A civil servants’ union has raised “grave concerns” over claims of bullying and racism in the government department that supports the PM.
In a letter to the Cabinet Office, seen by the BBC, PCS leader Mark Serwotka also says disabled staff have faced “direct and indirect discrimination”.
Some civil servants have “contemplated suicide as a direct result” of their treatment, he warns.
The government has promised to tackle “prejudice” and “biases”.
Last month, Prime Minister Boris Johnson wrote to ministers and senior civil servants, telling them there was “no place for bullying” in government workplaces.
This happened after an independent report on Home Secretary Priti Patel found she had broken the code governing ministerial behaviour, including shouting and swearing at colleagues.
But Mr Johnson stood by Ms Patel, saying he did not think she was a bully and that he had “full confidence” in her.
In his letter to Cabinet Office permanent secretary Alex Chisholm, Mr Serwotka says staff in his department have – “in the wake” of the report into Ms Patel and the prime minister’s memo – demanded “meaningful action”.
Union officials “believe that there is widespread and ingrained discrimination” within the Cabinet Office, he says, adding that there are “too many senior managers either directly discriminating against colleagues or failing to tackle discrimination within their teams”.
The PCS – the UK’s largest civil service union, with around 200,000 members – is demanding an independent inquiry, like that faced by Ms Patel.
If this does not happen, Mr Serwotka writes, the PCS will ask the Equality and Human Rights Commission to investigate instead.
The Cabinet Office, which has around 2,500 staff and co-ordinates policy, is “at the heart of government and is supposed to set a good example to the rest of the Civil Service”, he argues.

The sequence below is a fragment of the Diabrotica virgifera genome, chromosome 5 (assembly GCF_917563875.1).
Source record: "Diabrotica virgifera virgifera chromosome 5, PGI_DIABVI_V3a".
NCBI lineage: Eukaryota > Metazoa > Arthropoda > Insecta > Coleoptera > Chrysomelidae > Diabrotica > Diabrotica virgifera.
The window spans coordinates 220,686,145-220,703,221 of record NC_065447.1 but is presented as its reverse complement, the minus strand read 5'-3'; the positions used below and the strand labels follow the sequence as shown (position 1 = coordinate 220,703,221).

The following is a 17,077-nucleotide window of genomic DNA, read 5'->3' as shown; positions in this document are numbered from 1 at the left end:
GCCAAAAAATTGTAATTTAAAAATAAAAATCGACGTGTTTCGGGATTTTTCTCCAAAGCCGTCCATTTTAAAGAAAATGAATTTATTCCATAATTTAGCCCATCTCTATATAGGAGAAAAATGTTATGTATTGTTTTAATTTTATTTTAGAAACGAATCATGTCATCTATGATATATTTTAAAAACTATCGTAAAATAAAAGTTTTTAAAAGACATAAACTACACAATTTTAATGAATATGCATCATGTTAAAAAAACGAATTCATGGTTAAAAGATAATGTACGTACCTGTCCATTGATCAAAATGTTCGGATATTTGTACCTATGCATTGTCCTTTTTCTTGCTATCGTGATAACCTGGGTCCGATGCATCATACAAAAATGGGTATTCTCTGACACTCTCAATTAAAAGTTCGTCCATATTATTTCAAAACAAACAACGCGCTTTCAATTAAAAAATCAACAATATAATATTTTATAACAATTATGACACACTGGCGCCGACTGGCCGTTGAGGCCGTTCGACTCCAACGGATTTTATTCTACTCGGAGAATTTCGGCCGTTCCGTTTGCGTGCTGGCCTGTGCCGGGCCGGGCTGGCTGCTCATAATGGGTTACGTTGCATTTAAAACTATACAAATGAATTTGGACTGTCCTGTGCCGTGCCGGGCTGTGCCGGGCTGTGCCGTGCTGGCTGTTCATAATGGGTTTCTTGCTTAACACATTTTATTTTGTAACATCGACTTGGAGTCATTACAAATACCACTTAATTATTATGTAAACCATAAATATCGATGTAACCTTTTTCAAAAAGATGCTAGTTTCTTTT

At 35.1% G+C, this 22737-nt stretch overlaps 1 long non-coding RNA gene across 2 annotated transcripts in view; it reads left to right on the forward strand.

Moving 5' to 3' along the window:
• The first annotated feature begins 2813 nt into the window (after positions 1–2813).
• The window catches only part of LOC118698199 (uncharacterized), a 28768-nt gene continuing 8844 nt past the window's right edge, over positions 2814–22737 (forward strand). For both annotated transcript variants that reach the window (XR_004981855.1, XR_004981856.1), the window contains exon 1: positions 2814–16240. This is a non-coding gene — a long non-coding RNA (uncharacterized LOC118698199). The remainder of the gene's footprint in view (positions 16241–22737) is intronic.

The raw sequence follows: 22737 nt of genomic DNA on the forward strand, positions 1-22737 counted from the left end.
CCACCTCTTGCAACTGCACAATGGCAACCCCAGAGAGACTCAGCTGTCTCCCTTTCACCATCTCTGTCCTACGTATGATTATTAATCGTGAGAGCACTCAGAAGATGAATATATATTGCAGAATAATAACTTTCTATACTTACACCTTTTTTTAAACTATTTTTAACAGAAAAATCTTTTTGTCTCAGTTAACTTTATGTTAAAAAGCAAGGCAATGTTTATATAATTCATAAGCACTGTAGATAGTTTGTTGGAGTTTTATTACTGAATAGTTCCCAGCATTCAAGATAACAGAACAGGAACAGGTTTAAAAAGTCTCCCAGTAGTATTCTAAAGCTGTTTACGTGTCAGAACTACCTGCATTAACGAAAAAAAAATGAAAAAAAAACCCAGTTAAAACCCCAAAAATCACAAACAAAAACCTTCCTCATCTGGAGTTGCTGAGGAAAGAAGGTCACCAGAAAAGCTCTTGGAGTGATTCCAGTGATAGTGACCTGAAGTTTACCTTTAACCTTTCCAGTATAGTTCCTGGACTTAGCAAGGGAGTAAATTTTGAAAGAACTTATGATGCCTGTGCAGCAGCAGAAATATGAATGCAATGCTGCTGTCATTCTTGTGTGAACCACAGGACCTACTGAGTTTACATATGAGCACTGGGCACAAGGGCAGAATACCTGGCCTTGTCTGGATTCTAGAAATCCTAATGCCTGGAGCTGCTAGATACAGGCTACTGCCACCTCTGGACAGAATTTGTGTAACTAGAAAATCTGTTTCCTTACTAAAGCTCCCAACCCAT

In his letter, Mr Serwotka says some disabled Cabinet Office staff have been “waiting months and years for reasonable adjustments”, such as improved access and workstations, to be put in place.
Since the killing of George Floyd by US police in May, “large numbers” of ethnic minority Cabinet Office employees have complained of “prejudice they have had to endure in the workplace”, Mr Serwotka says.
He adds that “at least five” employees “have recently contemplated suicide as a direct result of the treatment they have endured in the department”.
Asked by the BBC about his letter, Mr Serwotka said: “There are problems that have been developing in the Civil Service for a long time. That’s been made worse by unacceptable pressures and bullying at a senior level.
“When that happens at the top level, it trickles down into the general culture.”
At the end of March this year, 13.2% of UK civil servants were from an ethnic minority background – compared with 13% of the working population.
The figure for the Cabinet Office was higher, at 19.9%.
And in June last year – the last available data – 6.3% of the senior Civil Service was from an ethnic minority background, compared with 6.8% of senior Cabinet Office staff.
Some 19% of the UK working population is disabled.
Overall, the proportion of Civil Service staff in March this year who were disabled was 12.8%, similar to the Cabinet Office figure of 13%.
But across Whitehall, the Cabinet Office had the highest proportion of senior roles carried out by disabled employees in June last year – 9.6%, compared with 5.1% overall.
In a speech in July, shortly after becoming permanent secretary, Mr Chisholm said there was “much good work happening to create the fully open, welcoming and supportive work environment” within the Civil Service.
“But there is also evidence of continuing prejudice, unacknowledged biases, and unequal opportunities,” he added. “So we have much work to do, and must go faster and further to create a great place to work for everyone.”
The Cabinet Office has been contacted for a response to Mr Serwotka’s letter.